And how productive is that, really? I’m pissed off; you have busted knees; and no one is listening to you because you? Are a jerk.

Aaand now that I’ve gotten that off my chest, let’s move on to the matter at hand.

Every writer of creative nonfiction, whether for a blog or a book, a magazine, journal, or the family’s annual Christmas newsletter, has to make some big decisions. How much should I reveal of myself? Of my family? My children, spouse, parents, friends, siblings, co-workers, pharmacist, hair dresser, and the woman behind me in the line at the grocery?

How much? And what?

I would really like to think that readers would give me the benefit of the doubt (Most do, of course, but there are always those few who need to tell me all the ways I am wrong.) and assume that, while I may make decisions that are different than the ones you would make, I love my family and am making my choices carefully.

First? Let’s address the issue of my naïveté because that one, being completely and unequivocally wrong, is easiest. I know damn well where I am and what the internet is. I don’t share all that I do because I think nothing bad can ever come of that; I share all that I do because I believe (strongly) that it’s worth the risk. I have been victimized on the web several times, most recently about four years ago when a large cloth diaper company had its gallery stolen by a fetish site. Among the stolen pictures were more than a dozen of Carter. I know where I am; I did not just fall off this particular turnip truck. The people who tell me horror stories and call me foolish, ignorant, naïve, or (in one memorable case) a “hug [sic] fucking idiot” are wasting time and key strokes.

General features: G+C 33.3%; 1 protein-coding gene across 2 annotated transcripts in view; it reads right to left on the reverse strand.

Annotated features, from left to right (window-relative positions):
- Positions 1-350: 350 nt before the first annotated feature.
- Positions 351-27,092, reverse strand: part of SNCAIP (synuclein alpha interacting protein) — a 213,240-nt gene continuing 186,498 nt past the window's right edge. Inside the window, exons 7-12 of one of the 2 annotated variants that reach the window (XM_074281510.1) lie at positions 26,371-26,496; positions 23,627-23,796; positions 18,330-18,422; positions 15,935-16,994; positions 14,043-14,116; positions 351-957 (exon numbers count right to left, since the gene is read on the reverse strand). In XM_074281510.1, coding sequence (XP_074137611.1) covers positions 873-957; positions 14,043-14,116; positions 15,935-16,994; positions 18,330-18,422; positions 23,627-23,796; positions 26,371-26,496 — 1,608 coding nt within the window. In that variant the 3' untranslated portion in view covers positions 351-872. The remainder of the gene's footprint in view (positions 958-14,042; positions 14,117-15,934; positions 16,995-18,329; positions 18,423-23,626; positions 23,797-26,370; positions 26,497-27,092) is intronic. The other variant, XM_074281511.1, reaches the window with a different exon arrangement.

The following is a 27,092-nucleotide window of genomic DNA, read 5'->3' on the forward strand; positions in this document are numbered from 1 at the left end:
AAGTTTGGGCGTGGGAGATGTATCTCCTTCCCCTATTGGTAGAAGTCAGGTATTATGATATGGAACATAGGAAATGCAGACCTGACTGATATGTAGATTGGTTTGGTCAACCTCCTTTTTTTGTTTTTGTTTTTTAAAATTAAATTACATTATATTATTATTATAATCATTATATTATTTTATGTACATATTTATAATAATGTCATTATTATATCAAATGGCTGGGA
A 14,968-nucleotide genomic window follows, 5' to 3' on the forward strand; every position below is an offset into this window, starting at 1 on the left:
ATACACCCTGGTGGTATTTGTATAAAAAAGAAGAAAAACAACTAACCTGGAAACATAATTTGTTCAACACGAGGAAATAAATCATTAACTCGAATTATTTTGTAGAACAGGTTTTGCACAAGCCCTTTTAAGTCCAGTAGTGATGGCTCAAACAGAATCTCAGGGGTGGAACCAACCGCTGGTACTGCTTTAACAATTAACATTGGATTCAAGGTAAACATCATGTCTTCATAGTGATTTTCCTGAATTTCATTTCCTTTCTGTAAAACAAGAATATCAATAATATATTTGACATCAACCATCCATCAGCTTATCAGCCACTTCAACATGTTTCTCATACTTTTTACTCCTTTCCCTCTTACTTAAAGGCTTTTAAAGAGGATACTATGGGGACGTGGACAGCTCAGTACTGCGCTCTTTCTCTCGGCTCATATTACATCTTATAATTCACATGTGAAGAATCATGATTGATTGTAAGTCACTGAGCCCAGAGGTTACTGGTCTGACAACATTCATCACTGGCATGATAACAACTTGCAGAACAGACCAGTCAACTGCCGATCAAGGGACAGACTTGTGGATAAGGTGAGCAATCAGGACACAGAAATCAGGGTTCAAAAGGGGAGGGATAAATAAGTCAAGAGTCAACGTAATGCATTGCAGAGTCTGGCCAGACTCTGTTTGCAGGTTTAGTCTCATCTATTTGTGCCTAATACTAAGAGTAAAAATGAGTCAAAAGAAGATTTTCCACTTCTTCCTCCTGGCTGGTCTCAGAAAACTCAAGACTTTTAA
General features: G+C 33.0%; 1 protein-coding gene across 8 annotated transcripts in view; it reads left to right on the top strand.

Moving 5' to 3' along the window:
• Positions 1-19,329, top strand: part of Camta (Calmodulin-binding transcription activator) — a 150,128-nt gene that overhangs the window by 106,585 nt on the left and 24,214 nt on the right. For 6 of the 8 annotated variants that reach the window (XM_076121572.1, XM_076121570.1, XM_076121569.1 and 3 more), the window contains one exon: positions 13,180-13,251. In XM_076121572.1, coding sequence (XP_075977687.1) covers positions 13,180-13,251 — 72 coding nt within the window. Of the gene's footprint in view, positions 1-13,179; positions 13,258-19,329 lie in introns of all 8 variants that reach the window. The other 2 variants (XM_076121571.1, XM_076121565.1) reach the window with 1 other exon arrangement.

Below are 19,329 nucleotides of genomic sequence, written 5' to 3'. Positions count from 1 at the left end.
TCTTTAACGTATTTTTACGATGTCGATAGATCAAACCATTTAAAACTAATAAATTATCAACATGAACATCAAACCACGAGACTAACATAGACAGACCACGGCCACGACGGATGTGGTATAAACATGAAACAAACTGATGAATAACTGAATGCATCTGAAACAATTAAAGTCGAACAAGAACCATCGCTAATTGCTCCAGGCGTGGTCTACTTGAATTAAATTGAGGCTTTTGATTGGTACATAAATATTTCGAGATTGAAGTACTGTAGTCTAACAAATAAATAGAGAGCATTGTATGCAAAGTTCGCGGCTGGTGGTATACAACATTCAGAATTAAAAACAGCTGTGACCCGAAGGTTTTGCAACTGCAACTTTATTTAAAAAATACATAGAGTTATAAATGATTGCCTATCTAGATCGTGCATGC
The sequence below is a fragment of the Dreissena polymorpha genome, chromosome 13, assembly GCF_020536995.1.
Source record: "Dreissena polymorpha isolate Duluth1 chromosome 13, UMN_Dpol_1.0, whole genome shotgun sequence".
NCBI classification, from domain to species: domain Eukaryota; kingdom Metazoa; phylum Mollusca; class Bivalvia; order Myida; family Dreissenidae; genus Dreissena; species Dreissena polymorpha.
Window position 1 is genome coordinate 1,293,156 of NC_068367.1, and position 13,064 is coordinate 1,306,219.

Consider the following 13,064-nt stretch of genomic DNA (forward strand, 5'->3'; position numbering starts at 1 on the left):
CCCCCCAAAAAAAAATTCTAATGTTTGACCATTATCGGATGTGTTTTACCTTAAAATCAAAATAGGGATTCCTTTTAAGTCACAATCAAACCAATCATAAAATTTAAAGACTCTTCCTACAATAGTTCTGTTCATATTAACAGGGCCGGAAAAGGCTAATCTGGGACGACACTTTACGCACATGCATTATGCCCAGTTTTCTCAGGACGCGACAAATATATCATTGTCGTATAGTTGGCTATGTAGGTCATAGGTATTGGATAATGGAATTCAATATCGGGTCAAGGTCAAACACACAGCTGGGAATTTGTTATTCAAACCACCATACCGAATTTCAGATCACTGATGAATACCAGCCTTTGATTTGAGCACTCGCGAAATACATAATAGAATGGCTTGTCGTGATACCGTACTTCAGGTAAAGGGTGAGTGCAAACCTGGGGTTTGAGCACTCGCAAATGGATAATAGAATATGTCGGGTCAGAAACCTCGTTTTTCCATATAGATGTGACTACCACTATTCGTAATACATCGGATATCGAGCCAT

Can’t you feel the love? The genuine, heartfelt concern?

Sorry; sarcasm is my default state.

Anyway, back to it. To those who have accused me of exploiting my child for financial gain, I thank you. If you believe that I will, someday, make money off of this? You must think very highly of me. I do hope, someday (soon? please?) to make money from this habit of using letters and words to make stories. First thing I’ll do when the buckets of cash (snort!) come rolling in? Double Carter’s occupational therapy sessions.

I am all exploitative like that.

Let’s do my favorite one next because it’s amusing, and it’s the one I’ve probably gotten most often. A direct quote from one email, “Why do you share everything about his life? Doesn’t he deserve some privacy?”

I’m a wee bit perplexed. When did I say that I share everything here?  I do not. Perhaps it seems that way to people who are raising neurotypical children; some of things I’ve written here are dramatic, frightening, even shocking. It may seem like I’ve let the blog into every darkest corner of Carter’s illness, but there is more. Some of it is worse; some of it is simply private, and I have my reasons for holding back the things that I hold back. Sometimes the reason is that Carter said, “Don’t post that!”

My bright dream is this: someday, when Carter is an adult, he and I will write a book together. We’ll tell the whole story of his childhood, his illness, all the darkest symptoms and all the shining joys, but there are things I will not share without his adult consent.